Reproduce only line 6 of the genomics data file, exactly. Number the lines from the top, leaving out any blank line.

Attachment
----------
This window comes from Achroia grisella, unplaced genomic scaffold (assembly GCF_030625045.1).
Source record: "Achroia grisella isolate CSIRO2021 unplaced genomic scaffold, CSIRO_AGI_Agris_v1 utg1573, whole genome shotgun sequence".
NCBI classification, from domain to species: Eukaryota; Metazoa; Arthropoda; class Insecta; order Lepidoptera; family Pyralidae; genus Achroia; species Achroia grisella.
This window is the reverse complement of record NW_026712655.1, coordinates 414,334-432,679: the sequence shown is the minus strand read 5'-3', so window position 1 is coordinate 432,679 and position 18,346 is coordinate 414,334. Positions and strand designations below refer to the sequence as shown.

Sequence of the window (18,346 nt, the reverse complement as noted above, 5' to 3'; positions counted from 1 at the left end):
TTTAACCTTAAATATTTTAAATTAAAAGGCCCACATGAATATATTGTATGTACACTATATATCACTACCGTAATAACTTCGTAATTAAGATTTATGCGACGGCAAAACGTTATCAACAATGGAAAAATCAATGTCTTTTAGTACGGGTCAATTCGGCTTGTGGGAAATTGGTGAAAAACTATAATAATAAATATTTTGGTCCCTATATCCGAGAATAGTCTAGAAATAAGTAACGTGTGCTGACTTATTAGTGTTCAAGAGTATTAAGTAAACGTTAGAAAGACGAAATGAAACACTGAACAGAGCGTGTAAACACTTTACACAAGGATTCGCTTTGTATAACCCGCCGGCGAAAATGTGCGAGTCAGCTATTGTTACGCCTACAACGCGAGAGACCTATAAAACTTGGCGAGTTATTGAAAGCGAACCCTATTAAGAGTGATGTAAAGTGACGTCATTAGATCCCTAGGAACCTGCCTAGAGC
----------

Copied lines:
TTTAACCTTAAATATTTTAAATTAAAAGGCCCACATGAATATATTGTATGTACACTATATATCACTACCGTAATAACTTCGTAATTAAGATTTATGCGACGGCAAAACGTTATCAACAATGGAAAAATCAATGTCTTTTAGTACGGGTCAATTCGGCTTGTGGGAAATTGGTGAAAAACTATAATAATAAATATTTTGGTCCCTATATCCGAGAATAGTCTAGAAATAAGTAACGTGTGCTGACTTATTAGTGTTCAAGAGTATTAAGTAAACGTTAGAAAGACGAAATGAAACACTGAACAGAGCGTGTAAACACTTTACACAAGGATTCGCTTTGTATAACCCGCCGGCGAAAATGTGCGAGTCAGCTATTGTTACGCCTACAACGCGAGAGACCTATAAAACTTGGCGAGTTATTGAAAGCGAACCCTATTAAGAGTGATGTAAAGTGACGTCATTAGATCCCTAGGAACCTGCCTAGAGC